How to help employees balance their work and home lives

The pursuit of a balanced lifestyle has a long and impressive history. Recorded interest in the topic dates back several thousand years. The concept of balance has received renewed attention more recently as people, often under stress, strive to juggle work and home commitments. Helping people balance their work and home life has become an additional expectation of managers who themselves are trying to balance their own. Here are some ways to help yourself and others achieve a balanced lifestyle...

1. Keep things in perspective.

In 'Success: Full Living', Justin Belitz provides a simple method of breaking down life’s activities into seven categories which he calls the ‘7Fs’ - Fun, Family, Friends (Social Life), Finances (Work), Fitness (Health), Faith, and Formal and informal education.49 He stresses that his categories are only suggestive and can be added to or subtracted from depending on your belief system. It’s the process that’s the important thing. Balance is achieved by attending equally to each of the 7Fs. Conversely, when some are emphasised at the expense of others, imbalance occurs, requiring a review of life practices and a return to a more balanced lifestyle.

2. Appreciate diversity.

Workplaces have become more generational, ethnic, and culturally diverse. Veterans, Baby Boomers, Generations X and Y, and people from different ethnic groups contribute to a more heterogeneous and potentially stimulating workplace than in any other period in history. Another aspect of that diversity is the concept of ‘family’ that may, or may not, include children. Your attitude and behaviour must respect the choices people have made. Viva la difference!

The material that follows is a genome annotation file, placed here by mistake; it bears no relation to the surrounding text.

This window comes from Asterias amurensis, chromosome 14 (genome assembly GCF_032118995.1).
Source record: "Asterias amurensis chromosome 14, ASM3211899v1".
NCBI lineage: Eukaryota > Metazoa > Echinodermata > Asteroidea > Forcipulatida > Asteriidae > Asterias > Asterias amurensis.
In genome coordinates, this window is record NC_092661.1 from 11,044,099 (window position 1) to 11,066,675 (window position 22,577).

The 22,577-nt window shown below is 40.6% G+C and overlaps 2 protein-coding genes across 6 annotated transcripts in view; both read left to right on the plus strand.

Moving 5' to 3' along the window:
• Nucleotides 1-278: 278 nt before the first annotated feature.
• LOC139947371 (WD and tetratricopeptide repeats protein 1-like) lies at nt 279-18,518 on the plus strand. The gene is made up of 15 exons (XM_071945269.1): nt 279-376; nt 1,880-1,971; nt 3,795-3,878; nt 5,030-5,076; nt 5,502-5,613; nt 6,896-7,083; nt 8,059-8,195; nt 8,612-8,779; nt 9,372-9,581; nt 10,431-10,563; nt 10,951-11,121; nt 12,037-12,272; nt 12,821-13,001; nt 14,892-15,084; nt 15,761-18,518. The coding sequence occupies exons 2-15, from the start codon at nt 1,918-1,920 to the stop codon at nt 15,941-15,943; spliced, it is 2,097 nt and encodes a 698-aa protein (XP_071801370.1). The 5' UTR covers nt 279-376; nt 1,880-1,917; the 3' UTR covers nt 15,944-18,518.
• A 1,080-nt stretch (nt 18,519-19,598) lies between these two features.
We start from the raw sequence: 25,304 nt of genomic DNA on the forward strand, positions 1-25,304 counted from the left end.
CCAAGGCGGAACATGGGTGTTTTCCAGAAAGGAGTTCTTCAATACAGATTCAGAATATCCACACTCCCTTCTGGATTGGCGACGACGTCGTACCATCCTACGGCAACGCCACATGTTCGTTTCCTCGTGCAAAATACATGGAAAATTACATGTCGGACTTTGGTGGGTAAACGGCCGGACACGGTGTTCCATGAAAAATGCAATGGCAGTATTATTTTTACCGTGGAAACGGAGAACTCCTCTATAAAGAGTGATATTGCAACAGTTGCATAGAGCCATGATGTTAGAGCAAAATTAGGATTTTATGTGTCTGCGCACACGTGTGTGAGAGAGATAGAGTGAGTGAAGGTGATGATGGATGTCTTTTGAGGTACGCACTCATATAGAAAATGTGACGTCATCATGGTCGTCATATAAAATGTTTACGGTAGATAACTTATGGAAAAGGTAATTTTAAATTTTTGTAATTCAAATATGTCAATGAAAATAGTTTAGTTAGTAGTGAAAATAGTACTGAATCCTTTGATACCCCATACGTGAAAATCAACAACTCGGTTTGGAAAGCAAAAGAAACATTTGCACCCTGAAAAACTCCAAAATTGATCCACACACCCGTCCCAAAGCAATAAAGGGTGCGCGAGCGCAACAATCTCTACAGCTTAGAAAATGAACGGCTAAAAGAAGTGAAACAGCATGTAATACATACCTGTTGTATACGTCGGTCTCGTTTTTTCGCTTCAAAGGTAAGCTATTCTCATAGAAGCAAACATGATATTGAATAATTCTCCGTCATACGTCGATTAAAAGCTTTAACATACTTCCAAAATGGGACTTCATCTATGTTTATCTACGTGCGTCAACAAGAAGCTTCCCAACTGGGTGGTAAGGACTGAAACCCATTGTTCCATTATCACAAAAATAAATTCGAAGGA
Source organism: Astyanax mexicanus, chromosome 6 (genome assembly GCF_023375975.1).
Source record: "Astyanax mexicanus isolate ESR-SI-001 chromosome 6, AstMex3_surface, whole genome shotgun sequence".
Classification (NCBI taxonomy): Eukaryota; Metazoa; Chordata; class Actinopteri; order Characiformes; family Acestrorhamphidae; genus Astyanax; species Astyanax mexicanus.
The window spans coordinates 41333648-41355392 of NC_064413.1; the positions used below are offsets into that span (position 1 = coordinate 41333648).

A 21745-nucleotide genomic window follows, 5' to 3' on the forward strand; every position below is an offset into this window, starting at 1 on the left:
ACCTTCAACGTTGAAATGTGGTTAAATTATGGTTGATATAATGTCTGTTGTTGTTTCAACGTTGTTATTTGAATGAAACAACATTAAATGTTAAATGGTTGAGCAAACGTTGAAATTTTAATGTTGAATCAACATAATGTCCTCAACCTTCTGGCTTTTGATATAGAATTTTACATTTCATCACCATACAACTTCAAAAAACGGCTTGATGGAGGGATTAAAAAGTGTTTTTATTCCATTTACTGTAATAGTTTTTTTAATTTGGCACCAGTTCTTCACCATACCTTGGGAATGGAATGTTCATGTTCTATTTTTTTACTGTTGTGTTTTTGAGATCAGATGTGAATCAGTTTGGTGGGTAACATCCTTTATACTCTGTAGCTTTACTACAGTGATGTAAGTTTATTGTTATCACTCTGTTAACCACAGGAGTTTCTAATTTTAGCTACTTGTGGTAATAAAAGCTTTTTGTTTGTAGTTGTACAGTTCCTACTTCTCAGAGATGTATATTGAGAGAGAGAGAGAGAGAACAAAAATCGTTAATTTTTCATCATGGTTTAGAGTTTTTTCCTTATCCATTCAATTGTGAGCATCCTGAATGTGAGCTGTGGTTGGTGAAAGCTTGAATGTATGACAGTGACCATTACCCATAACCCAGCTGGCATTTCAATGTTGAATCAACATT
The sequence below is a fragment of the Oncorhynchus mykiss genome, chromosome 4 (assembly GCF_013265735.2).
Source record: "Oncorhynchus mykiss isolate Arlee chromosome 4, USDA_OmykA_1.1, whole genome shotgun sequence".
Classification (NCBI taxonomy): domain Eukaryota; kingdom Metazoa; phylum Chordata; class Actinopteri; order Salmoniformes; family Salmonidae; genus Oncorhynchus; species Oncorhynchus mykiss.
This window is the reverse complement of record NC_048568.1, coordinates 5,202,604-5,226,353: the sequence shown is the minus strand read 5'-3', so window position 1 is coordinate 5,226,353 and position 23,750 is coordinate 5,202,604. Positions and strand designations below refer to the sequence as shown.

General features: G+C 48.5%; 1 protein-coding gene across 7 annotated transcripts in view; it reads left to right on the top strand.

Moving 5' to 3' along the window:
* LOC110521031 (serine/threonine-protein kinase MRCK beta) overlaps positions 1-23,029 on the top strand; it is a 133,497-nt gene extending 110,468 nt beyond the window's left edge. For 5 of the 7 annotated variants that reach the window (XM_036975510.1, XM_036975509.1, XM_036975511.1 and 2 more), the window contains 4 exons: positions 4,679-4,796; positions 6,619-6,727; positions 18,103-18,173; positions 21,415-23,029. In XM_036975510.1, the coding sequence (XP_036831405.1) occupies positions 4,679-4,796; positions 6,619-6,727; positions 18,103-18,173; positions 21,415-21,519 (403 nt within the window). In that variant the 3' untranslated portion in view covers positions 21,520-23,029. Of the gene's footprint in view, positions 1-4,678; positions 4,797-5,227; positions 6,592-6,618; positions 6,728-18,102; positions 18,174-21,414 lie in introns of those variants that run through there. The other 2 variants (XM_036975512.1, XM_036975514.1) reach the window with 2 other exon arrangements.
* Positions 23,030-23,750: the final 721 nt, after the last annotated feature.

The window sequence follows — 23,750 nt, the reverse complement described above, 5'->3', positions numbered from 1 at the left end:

3. Monitor behaviour - yours and others.

No one is expecting you to become a qualified psychologist or lifestyle counsellor. In your management role, however, you are likely to be able to help others lead a more balanced lifestyle. You are aware, for example, that people’s behaviours have been learnt - from their upbringing, their schooling, and by modelling significant others. And some people can be oblivious to the detrimental effects that their behaviour can have on themselves and others. By people-watching in your organisation, you will come to realise those who lead a more balanced lifestyle than others and those for whom intervention could help. The ways that you manage these situations will influence your behaviour, too.

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